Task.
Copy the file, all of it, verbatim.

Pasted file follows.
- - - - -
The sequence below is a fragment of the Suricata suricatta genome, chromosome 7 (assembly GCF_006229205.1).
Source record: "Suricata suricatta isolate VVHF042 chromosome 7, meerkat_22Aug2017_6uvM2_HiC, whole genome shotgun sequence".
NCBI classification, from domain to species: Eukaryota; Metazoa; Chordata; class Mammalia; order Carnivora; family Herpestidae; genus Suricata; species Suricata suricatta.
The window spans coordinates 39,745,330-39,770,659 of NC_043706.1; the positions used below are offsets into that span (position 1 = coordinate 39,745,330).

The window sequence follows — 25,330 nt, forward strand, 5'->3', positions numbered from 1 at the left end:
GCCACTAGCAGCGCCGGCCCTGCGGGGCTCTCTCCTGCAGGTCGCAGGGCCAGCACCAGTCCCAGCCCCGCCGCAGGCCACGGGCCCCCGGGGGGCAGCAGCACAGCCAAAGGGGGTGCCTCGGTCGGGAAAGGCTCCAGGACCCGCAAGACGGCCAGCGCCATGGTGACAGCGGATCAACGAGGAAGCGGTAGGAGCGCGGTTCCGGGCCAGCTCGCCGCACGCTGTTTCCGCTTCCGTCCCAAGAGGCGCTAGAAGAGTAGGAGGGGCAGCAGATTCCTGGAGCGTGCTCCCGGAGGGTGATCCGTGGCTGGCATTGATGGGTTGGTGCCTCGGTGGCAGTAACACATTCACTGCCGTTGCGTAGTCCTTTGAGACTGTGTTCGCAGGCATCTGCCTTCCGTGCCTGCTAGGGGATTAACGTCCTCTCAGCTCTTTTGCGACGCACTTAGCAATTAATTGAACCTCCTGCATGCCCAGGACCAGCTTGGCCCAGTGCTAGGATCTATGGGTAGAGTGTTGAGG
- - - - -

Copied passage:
The sequence below is a fragment of the Suricata suricatta genome, chromosome 7 (assembly GCF_006229205.1).
Source record: "Suricata suricatta isolate VVHF042 chromosome 7, meerkat_22Aug2017_6uvM2_HiC, whole genome shotgun sequence".
NCBI classification, from domain to species: Eukaryota; Metazoa; Chordata; class Mammalia; order Carnivora; family Herpestidae; genus Suricata; species Suricata suricatta.
The window spans coordinates 39,745,330-39,770,659 of NC_043706.1; the positions used below are offsets into that span (position 1 = coordinate 39,745,330).

The window sequence follows — 25,330 nt, forward strand, 5'->3', positions numbered from 1 at the left end:
GCCACTAGCAGCGCCGGCCCTGCGGGGCTCTCTCCTGCAGGTCGCAGGGCCAGCACCAGTCCCAGCCCCGCCGCAGGCCACGGGCCCCCGGGGGGCAGCAGCACAGCCAAAGGGGGTGCCTCGGTCGGGAAAGGCTCCAGGACCCGCAAGACGGCCAGCGCCATGGTGACAGCGGATCAACGAGGAAGCGGTAGGAGCGCGGTTCCGGGCCAGCTCGCCGCACGCTGTTTCCGCTTCCGTCCCAAGAGGCGCTAGAAGAGTAGGAGGGGCAGCAGATTCCTGGAGCGTGCTCCCGGAGGGTGATCCGTGGCTGGCATTGATGGGTTGGTGCCTCGGTGGCAGTAACACATTCACTGCCGTTGCGTAGTCCTTTGAGACTGTGTTCGCAGGCATCTGCCTTCCGTGCCTGCTAGGGGATTAACGTCCTCTCAGCTCTTTTGCGACGCACTTAGCAATTAATTGAACCTCCTGCATGCCCAGGACCAGCTTGGCCCAGTGCTAGGATCTATGGGTAGAGTGTTGAGG